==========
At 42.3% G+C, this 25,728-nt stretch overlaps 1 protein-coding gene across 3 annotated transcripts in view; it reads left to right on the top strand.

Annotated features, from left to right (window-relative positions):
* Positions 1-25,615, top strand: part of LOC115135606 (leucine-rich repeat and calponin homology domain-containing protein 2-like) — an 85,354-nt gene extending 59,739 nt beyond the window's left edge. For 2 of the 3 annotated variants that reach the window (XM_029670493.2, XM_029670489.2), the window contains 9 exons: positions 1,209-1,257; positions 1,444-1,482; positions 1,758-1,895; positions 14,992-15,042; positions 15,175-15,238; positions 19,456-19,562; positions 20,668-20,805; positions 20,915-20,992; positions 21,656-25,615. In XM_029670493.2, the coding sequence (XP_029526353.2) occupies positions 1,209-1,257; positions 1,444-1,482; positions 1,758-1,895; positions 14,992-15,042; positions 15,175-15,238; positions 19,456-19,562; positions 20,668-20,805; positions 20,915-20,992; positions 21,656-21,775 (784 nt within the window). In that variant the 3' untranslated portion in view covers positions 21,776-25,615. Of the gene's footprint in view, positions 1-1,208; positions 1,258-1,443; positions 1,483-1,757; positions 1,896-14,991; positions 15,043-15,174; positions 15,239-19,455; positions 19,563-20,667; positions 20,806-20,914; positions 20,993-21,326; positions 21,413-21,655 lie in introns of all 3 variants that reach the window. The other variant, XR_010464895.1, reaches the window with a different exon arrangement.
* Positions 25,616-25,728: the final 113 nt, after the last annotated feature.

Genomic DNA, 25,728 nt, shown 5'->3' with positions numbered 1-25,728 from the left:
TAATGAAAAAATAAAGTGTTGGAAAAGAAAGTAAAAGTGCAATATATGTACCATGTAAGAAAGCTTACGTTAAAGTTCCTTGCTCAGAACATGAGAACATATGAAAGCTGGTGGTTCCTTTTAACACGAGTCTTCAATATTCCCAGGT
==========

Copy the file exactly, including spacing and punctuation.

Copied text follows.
At 42.3% G+C, this 25,728-nt stretch overlaps 1 protein-coding gene across 3 annotated transcripts in view; it reads left to right on the top strand.

Annotated features, from left to right (window-relative positions):
* Positions 1-25,615, top strand: part of LOC115135606 (leucine-rich repeat and calponin homology domain-containing protein 2-like) — an 85,354-nt gene extending 59,739 nt beyond the window's left edge. For 2 of the 3 annotated variants that reach the window (XM_029670493.2, XM_029670489.2), the window contains 9 exons: positions 1,209-1,257; positions 1,444-1,482; positions 1,758-1,895; positions 14,992-15,042; positions 15,175-15,238; positions 19,456-19,562; positions 20,668-20,805; positions 20,915-20,992; positions 21,656-25,615. In XM_029670493.2, the coding sequence (XP_029526353.2) occupies positions 1,209-1,257; positions 1,444-1,482; positions 1,758-1,895; positions 14,992-15,042; positions 15,175-15,238; positions 19,456-19,562; positions 20,668-20,805; positions 20,915-20,992; positions 21,656-21,775 (784 nt within the window). In that variant the 3' untranslated portion in view covers positions 21,776-25,615. Of the gene's footprint in view, positions 1-1,208; positions 1,258-1,443; positions 1,483-1,757; positions 1,896-14,991; positions 15,043-15,174; positions 15,239-19,455; positions 19,563-20,667; positions 20,806-20,914; positions 20,993-21,326; positions 21,413-21,655 lie in introns of all 3 variants that reach the window. The other variant, XR_010464895.1, reaches the window with a different exon arrangement.
* Positions 25,616-25,728: the final 113 nt, after the last annotated feature.

Genomic DNA, 25,728 nt, shown 5'->3' with positions numbered 1-25,728 from the left:
TAATGAAAAAATAAAGTGTTGGAAAAGAAAGTAAAAGTGCAATATATGTACCATGTAAGAAAGCTTACGTTAAAGTTCCTTGCTCAGAACATGAGAACATATGAAAGCTGGTGGTTCCTTTTAACACGAGTCTTCAATATTCCCAGGT